Saint Basil (c.330 – 379) was born in Cappadocia to wealthy parents, one of five children, all of whom are considered saints. Among them is Saint Gregory of Nissa. His grandfather on his mother’s side was a Christian martyr, killed prior to Constantine’s conversion.
St Basil received an excellent education, initially being taught at home by his grandmother, Saint Macrina the Elder, wife of his martyred grandfather, and then at school in Caesarea, where he met Saint Gregory Nazienzen with whom he forged a lifelong friendship. The two friends then studied in Constantinople and later in Athens.
When St Basil returned home, around the year 356, he first worked as an attorney and teacher of rhetoric. Soon thereafter, he underwent a conversion, was baptized, gave most of his wealth to the poor and retired from public life. Some friends joined him and together they settled to live as monks in his family’s estate. During this period, he wrote guidelines for the monastic life where he recommended a balance between work and prayer. Saint Benedict, the father of western monasticism, would later refer to these writings in his instructions to his followers. After the year 362, Basil was called back into the world by the bishop of Caesarea, who needed his assistance in managing his see. In 365, the saint was ordained a priest.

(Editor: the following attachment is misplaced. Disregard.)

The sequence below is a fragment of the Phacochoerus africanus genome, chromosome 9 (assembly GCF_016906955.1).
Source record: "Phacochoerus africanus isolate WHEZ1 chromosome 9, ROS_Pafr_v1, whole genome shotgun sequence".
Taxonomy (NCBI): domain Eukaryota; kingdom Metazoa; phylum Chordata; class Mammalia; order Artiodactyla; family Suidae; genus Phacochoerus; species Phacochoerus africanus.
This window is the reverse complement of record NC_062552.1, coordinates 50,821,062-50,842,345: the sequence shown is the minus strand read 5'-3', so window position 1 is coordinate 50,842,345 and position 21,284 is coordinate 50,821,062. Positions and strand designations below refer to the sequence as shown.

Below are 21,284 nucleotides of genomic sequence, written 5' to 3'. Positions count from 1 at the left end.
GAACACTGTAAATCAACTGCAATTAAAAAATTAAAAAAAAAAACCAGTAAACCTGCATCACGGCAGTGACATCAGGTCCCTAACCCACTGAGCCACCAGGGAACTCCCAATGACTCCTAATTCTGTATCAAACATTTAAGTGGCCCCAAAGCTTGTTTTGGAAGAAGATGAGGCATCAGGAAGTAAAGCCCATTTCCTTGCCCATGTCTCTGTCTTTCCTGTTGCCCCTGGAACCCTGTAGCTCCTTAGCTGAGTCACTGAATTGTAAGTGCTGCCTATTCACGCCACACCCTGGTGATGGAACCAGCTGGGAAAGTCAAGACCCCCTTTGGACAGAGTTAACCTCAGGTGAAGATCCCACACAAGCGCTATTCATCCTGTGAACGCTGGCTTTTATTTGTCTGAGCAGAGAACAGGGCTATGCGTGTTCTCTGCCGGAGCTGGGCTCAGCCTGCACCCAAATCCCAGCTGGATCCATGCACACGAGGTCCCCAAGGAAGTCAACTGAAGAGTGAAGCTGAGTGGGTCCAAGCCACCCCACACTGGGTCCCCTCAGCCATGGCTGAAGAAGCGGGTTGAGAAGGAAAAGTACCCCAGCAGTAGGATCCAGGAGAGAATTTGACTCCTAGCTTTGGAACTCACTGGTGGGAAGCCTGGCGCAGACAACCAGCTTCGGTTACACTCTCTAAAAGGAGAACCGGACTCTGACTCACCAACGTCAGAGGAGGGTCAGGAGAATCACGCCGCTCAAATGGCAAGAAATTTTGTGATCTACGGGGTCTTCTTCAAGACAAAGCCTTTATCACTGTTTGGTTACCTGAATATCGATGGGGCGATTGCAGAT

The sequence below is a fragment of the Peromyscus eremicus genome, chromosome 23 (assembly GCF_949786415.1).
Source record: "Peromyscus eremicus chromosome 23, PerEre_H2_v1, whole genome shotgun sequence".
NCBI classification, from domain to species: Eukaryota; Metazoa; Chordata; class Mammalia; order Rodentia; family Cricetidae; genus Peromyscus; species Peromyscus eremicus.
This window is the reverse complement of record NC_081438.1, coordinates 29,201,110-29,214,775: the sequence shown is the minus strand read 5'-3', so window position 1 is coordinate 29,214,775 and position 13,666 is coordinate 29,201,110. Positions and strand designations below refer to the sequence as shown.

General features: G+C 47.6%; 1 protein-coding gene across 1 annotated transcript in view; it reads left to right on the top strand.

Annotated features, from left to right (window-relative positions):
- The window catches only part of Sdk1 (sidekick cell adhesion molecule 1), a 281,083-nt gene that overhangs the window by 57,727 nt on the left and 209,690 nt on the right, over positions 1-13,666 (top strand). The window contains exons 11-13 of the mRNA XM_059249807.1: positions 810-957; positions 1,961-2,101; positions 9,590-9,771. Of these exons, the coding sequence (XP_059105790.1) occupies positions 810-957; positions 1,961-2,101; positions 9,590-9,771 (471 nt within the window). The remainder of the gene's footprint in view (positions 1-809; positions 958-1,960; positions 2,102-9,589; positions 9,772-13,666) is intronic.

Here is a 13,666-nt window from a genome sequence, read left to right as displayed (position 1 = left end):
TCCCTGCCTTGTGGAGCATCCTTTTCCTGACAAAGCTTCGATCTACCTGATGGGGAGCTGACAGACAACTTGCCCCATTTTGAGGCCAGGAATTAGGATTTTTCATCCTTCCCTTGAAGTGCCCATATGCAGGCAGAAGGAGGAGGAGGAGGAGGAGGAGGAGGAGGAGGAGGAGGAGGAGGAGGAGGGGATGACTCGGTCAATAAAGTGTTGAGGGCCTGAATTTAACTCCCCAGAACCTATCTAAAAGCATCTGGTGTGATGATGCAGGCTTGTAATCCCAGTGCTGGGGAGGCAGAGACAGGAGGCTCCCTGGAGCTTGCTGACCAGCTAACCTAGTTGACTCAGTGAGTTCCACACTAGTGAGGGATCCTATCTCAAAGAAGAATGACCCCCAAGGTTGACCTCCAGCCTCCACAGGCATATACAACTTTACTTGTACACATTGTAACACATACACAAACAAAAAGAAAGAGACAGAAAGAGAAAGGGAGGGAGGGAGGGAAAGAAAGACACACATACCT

At that time, Arianism, a heresy which denies the divinity of Christ, was at its height. Valens, the Eastern Roman Emperor, himself adhered to it. Many Arians went so far as to resort to violence to impose their beliefs. St Basil, however, was undaunted by the severe opposition and fought against it through his writing and preaching. He also engaged in and won a series of debates with the Arians. The saint likewise obtained a victory when Emperor Valens, who initially persecuted St Basil to the point of ordering his banishment, relented after attending a Mass celebrated by him. The emperor was so impressed by the saint that he donated land for the building of the Basiliad – a complex with a hospital, hospice and poor house which St Gregory Nazianzen would later call a wonder of the world. Although burdened with many responsibilities, and the struggle with Arianism, St Basil found time to preach twice a day to the faithful and to visit the sick and poor.
In 370, St Basil was consecrated Bishop and Metropolitan of the region of Caesarea. His letters show that in this post he worked actively in the reform of thieves and prostitutes, was unafraid of criticizing public official who failed in their duties of administering public justice, and personally selected those whom he thought would be worthy of the priesthood. He also kept up his practice of preaching twice a day.
Saint Basil died in 379, before he had turned 50, after having accomplished much in the service of his master, Our Lord Jesus Christ. He is a Doctor of the Church and is a patron saint of Monks.